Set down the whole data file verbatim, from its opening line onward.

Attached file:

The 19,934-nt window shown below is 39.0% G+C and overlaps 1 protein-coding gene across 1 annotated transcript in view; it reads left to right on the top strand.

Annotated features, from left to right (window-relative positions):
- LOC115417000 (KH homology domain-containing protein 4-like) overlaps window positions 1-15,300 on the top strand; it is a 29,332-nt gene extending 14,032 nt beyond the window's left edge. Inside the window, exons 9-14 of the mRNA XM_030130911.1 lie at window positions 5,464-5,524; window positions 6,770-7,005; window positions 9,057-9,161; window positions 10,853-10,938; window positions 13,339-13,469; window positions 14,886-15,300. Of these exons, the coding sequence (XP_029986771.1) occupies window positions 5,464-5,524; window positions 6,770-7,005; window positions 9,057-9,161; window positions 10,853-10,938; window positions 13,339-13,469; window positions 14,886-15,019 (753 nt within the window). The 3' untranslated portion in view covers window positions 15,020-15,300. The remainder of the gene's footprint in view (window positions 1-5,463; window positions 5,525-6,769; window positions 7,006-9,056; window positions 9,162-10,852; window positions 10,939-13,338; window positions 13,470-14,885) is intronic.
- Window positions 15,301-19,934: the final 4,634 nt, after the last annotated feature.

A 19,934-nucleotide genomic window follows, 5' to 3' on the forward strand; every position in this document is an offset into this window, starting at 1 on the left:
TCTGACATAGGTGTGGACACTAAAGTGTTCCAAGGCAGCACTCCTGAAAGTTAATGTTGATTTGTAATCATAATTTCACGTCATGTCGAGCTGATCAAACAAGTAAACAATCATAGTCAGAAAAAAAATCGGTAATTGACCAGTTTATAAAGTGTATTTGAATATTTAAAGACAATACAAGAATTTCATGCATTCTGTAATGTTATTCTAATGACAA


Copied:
The 19,934-nt window shown below is 39.0% G+C and overlaps 1 protein-coding gene across 1 annotated transcript in view; it reads left to right on the top strand.

Annotated features, from left to right (window-relative positions):
- LOC115417000 (KH homology domain-containing protein 4-like) overlaps window positions 1-15,300 on the top strand; it is a 29,332-nt gene extending 14,032 nt beyond the window's left edge. Inside the window, exons 9-14 of the mRNA XM_030130911.1 lie at window positions 5,464-5,524; window positions 6,770-7,005; window positions 9,057-9,161; window positions 10,853-10,938; window positions 13,339-13,469; window positions 14,886-15,300. Of these exons, the coding sequence (XP_029986771.1) occupies window positions 5,464-5,524; window positions 6,770-7,005; window positions 9,057-9,161; window positions 10,853-10,938; window positions 13,339-13,469; window positions 14,886-15,019 (753 nt within the window). The 3' untranslated portion in view covers window positions 15,020-15,300. The remainder of the gene's footprint in view (window positions 1-5,463; window positions 5,525-6,769; window positions 7,006-9,056; window positions 9,162-10,852; window positions 10,939-13,338; window positions 13,470-14,885) is intronic.
- Window positions 15,301-19,934: the final 4,634 nt, after the last annotated feature.

A 19,934-nucleotide genomic window follows, 5' to 3' on the forward strand; every position in this document is an offset into this window, starting at 1 on the left:
TCTGACATAGGTGTGGACACTAAAGTGTTCCAAGGCAGCACTCCTGAAAGTTAATGTTGATTTGTAATCATAATTTCACGTCATGTCGAGCTGATCAAACAAGTAAACAATCATAGTCAGAAAAAAAATCGGTAATTGACCAGTTTATAAAGTGTATTTGAATATTTAAAGACAATACAAGAATTTCATGCATTCTGTAATGTTATTCTAATGACAA